The Van Abbemuseum Collection consists of over 2800 artworks. We publish texts and images on an ongoing basis, but this record is currently in the process of being documented.
In 'Coat' the Italian artist Domenico Gnoli painted part of a jacket very precisely. The fishbone motif, the seam between the collar and the lapel, the buttonhole and the breast pocket with a handkerchief are represented in so much detail that the work looks almost real. The painting has a grainy structure. Except for the thin pink lines in the top left-hand corner, 'Coat' consists entirely of shades of grey and white.
In the 1950s, when art was dominated by Abstract Expressionism, Gnoli was producing figurative work. In the 1960s he joined the avant-garde and his work was associated with Pop Art. However, there was a clear distinction. In Pop Art the objects that are depicted remain themselves and they are typical products of the contemporary consumer society represented in an impersonal style. Gnoli also painted trivial objects from his immediate environment, but he did add a personal dimension. Gnoli focused not only on his subject, but also on the material with which he worked. He added sand or splinters of marble to this basic material, resulting in a grainy structure, and then did the painting on top of this.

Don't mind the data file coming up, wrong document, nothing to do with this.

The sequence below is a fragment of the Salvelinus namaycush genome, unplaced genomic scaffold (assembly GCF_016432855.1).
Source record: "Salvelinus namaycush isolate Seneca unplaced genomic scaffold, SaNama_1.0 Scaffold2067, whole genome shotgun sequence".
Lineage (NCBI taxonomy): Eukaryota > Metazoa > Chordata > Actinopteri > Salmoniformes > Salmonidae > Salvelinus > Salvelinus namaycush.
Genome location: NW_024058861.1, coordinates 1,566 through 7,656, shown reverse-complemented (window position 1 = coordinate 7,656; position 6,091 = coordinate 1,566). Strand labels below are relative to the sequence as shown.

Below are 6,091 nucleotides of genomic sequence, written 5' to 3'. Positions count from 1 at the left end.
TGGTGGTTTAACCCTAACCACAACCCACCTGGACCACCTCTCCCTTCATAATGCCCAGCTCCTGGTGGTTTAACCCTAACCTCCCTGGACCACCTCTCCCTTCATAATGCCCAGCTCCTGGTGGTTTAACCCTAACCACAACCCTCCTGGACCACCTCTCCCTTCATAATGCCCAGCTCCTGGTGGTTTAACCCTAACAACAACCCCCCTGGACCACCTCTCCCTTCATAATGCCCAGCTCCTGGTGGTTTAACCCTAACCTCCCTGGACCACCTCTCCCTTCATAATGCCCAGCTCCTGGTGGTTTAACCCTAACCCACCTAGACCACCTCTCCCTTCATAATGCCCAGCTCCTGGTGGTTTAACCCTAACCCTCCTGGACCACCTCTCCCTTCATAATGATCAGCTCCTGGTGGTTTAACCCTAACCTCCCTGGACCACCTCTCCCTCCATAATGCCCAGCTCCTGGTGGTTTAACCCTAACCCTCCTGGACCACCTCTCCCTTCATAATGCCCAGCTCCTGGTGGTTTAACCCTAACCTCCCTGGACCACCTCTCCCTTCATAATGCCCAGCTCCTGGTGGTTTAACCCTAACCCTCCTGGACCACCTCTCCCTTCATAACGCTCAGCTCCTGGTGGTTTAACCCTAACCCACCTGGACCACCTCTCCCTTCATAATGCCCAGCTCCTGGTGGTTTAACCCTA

Gnoli mainly painted details and cut-outs which were usually parts of garments or hairstyles, and he devoted a great deal of attention to the pattern or the material of the subject he chose. He stylized this to some extent, but did not manipulate it. Despite this apparently businesslike approach, he managed to achieve an almost magical effect in his paintings. The objects are enlarged to such an extent that they acquire superhuman proportions. Because of the curious cut-outs, they do not reveal any of the characteristics of the person to whom they belong. Nevertheless, the human presence is tangible. For example, in 'Coat' the folds in the piece of the shirt in the top left corner reveal that they are covering a body. However, the person remains invisible and unknown. The object that is depicted plays the main role and is in some way personified.
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